Make sure to mention your name. Consider writing your About page in the third person, just like you'd introduce yourself at a live show. It might seem a bit impersonal not to use "I" when talking about yourself, but using your name will give your bio text a professional edge. It will also help your website rank for keyword searches in Google done on your name (or your band name). It also allows journalists, bloggers, show promoters, etc. to indulge in a bit of copying and pasting when they want to talk about you.

Your accomplishments. This is the time to brag about yourself! Write out all of the interesting things you have done. Use a great quote from the press, list places you have played, or bands you've played with. This could be in paragraph form or even as a list. Once you have written everything out, trim it down to the most relevant and most attention-grabbing information.

The story. What sets you apart from everyone else? What makes you different and special? In other words, what is your story? Give your fans a reason to go to your next show, buy your CD, or join your mailing list.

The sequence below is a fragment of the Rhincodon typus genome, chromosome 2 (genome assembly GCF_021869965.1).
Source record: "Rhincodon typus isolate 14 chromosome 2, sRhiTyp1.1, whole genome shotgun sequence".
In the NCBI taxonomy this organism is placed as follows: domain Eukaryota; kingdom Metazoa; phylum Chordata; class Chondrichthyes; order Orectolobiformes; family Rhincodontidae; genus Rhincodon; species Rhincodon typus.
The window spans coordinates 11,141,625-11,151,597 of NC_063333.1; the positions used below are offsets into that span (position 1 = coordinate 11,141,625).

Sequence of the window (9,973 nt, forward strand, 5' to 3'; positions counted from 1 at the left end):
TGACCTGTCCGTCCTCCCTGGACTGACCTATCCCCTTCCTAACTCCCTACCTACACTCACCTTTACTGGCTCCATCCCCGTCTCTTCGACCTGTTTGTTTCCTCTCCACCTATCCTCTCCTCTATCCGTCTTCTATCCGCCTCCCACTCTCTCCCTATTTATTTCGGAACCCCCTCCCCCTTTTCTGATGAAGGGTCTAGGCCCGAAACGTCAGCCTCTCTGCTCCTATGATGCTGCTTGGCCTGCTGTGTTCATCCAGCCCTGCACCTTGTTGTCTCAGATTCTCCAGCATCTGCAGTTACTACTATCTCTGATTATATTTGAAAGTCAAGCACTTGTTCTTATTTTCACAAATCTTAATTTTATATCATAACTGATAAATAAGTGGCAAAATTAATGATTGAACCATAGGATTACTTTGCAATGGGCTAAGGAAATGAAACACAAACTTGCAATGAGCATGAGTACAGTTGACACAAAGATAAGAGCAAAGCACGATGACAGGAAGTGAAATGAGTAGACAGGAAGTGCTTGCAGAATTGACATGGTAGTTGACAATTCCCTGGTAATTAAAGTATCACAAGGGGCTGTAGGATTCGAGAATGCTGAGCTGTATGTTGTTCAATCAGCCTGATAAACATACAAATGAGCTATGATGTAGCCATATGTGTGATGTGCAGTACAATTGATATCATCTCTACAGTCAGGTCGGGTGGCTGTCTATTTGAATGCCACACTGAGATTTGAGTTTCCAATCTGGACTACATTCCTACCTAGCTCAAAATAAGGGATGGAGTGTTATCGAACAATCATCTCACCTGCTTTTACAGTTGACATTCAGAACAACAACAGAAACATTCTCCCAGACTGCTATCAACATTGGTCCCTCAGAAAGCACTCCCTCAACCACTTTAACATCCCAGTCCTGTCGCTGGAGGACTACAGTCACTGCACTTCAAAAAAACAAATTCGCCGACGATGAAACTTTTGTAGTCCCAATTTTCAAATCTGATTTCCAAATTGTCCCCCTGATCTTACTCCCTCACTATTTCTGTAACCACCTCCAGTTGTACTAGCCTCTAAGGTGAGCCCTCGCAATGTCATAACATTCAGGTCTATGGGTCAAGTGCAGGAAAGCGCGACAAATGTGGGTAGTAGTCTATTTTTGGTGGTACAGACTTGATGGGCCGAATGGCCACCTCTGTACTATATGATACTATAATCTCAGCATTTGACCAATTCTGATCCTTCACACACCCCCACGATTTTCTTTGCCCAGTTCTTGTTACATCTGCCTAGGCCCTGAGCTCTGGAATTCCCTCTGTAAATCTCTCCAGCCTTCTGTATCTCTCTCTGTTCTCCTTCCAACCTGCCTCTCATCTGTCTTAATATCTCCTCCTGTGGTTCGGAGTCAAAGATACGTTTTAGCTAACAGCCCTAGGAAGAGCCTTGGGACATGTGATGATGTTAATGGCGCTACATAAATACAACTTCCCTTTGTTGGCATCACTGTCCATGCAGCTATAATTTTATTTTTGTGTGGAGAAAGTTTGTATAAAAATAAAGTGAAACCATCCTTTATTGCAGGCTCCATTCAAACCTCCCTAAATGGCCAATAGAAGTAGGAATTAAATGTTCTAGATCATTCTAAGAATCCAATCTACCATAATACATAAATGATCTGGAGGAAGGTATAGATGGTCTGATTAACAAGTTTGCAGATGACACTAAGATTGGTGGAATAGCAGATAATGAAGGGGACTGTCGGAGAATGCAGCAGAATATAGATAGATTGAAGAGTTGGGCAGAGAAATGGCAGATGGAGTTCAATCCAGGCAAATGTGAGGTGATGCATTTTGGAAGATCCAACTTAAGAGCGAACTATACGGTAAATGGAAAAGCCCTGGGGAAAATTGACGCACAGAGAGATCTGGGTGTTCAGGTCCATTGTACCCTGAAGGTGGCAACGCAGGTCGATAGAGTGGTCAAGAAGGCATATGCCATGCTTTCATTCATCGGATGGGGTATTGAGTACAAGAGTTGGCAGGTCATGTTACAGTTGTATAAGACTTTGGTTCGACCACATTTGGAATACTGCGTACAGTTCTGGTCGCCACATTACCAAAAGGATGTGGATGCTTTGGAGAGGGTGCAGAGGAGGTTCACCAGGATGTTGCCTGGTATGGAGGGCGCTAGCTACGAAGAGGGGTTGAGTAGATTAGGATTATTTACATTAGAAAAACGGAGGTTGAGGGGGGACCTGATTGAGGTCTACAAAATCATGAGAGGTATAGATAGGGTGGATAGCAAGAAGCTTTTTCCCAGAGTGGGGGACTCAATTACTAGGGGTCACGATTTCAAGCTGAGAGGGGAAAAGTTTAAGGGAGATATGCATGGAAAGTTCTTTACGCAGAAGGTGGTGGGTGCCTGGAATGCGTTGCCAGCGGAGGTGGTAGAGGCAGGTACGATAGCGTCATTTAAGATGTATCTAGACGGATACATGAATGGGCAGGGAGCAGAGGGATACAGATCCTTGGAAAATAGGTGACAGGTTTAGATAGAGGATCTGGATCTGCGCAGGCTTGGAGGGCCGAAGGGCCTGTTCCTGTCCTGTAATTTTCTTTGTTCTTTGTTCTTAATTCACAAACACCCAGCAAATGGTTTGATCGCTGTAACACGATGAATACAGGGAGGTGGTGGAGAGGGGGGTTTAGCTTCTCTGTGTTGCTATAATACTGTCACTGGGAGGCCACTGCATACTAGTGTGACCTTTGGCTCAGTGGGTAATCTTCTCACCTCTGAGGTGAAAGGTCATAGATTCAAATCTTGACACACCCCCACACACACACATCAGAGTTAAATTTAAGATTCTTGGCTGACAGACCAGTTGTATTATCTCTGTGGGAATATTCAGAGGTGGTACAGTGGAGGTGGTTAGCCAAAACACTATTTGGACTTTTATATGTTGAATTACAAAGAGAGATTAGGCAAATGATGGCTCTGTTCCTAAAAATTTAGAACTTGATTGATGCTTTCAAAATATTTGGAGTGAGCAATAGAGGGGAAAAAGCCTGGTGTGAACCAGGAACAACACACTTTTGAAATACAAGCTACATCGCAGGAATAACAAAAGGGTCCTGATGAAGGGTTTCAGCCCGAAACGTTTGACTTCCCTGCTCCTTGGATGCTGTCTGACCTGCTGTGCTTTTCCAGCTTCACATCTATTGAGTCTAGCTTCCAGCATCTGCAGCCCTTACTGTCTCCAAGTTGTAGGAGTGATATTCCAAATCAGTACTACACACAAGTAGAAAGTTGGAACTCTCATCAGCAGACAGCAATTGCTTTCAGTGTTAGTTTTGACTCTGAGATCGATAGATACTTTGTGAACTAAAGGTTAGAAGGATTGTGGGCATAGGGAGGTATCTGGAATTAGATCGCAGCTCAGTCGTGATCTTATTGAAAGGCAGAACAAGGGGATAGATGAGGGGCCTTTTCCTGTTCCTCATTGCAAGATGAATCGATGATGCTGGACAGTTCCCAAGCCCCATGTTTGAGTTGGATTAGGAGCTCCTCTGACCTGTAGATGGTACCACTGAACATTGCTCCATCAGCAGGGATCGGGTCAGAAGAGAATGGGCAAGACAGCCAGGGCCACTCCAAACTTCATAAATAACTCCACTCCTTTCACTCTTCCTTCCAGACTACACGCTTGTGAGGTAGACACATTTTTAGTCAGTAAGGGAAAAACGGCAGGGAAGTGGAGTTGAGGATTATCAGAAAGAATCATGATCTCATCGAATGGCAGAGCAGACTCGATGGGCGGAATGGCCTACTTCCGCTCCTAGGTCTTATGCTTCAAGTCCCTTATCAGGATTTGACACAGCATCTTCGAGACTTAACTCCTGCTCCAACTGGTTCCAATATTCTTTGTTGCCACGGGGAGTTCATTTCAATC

Make it Personal. Include a photo of yourself or your band on your About Page. Putting a face to your words will give your page a personal touch as well as making it more visually appealing.

Keep it current. Revisit your About page every few months and update it accordingly with your latest and greatest musical activities.

And...Action! Now that they know all about you, make it easy for your visitors to contact you and buy your music, by including some kind of action. You can include a contact form, a link to your store or album feature, or even just your email address.

Last but not least. Read your About page out loud to make sure it flows nicely. Double-check your spelling and grammar, and then have someone else check it as well.

Check out some of these great About Pages as examples:

Previous Website Quick Fix posts:
Musician Website Quick Fix #10: Embed Video
Musician Website Quick Fix #9: Add a Digital Press Kit
Musician Website Quick Fix #8: Use a Contact Form
Musician Website Quick Fix #7: Add Social Links
Musician Website Quick Fix #6: Host Your Own Blog
Musician Website Quick Fix #5: Add a Mailing List Sign-Up
Musician Website Quick Fix #4: Make it easy to listen to your music
Musician Website Quick Fix #3: Focus on one Call-to-Action
Musician Website Quick Fix #2: Lose the Intro Page
Musician Website Quick Fix #1: Turn off auto-start music

Posted by Dave Cool on 11/27/2012 | 4 comments
Dave Cool

Band Website Love: 4R Jazz

Who: 4R Jazz
What: Jazz Quartet
Where: Pittsburgh, PA